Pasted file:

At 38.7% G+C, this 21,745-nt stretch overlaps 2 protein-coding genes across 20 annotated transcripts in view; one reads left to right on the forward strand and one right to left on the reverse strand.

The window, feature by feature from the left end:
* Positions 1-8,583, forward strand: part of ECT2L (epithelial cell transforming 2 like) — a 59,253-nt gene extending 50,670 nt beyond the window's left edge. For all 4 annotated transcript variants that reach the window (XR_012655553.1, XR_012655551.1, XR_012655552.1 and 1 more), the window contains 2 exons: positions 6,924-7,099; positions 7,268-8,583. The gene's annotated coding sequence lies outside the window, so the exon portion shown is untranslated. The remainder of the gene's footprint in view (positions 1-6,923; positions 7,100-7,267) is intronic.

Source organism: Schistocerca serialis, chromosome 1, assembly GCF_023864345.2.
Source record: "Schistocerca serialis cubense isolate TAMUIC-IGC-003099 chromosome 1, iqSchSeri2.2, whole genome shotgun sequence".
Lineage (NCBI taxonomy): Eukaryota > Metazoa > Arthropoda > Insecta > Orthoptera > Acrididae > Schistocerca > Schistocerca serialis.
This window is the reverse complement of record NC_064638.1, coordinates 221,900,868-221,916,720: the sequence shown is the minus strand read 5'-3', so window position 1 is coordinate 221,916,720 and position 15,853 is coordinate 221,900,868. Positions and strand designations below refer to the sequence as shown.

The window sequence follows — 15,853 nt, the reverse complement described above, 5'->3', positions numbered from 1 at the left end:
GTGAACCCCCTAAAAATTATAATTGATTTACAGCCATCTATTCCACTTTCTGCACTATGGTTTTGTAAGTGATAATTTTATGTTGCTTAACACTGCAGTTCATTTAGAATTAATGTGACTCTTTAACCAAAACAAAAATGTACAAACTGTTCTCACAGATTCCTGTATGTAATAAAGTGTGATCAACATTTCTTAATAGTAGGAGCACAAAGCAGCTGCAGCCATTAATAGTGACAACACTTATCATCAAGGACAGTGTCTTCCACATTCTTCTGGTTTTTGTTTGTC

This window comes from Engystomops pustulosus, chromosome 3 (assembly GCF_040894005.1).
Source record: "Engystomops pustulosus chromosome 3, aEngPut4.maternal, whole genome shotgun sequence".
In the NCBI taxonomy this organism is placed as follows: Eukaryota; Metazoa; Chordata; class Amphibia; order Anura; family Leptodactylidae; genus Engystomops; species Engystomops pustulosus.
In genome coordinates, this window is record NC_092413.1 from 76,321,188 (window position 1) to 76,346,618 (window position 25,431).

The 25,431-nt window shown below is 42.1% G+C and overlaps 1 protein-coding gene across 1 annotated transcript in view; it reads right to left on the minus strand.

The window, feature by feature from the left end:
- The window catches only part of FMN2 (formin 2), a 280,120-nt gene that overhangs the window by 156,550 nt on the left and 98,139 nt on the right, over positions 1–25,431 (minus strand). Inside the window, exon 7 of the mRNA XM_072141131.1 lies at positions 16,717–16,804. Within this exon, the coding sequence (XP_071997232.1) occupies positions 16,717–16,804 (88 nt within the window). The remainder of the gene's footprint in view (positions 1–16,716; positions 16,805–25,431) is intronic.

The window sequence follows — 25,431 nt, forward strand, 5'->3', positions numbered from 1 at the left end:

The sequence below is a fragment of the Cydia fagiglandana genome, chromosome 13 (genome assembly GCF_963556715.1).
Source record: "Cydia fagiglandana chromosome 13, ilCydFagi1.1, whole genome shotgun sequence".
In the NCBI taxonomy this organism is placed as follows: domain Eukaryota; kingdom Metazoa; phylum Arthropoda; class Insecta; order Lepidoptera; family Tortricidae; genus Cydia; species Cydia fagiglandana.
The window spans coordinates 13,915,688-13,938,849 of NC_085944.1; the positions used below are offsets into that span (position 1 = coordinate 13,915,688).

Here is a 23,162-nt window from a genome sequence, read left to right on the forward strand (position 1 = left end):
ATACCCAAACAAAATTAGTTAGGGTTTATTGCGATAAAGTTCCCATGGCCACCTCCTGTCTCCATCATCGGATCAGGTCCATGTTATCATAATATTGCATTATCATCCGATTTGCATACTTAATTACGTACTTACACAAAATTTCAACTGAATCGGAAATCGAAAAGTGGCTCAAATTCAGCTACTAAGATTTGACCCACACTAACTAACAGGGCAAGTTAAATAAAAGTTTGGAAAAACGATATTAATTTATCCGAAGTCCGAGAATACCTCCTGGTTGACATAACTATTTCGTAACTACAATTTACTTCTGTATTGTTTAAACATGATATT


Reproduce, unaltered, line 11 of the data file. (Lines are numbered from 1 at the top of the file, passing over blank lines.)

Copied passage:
Source record: "Engystomops pustulosus chromosome 3, aEngPut4.maternal, whole genome shotgun sequence".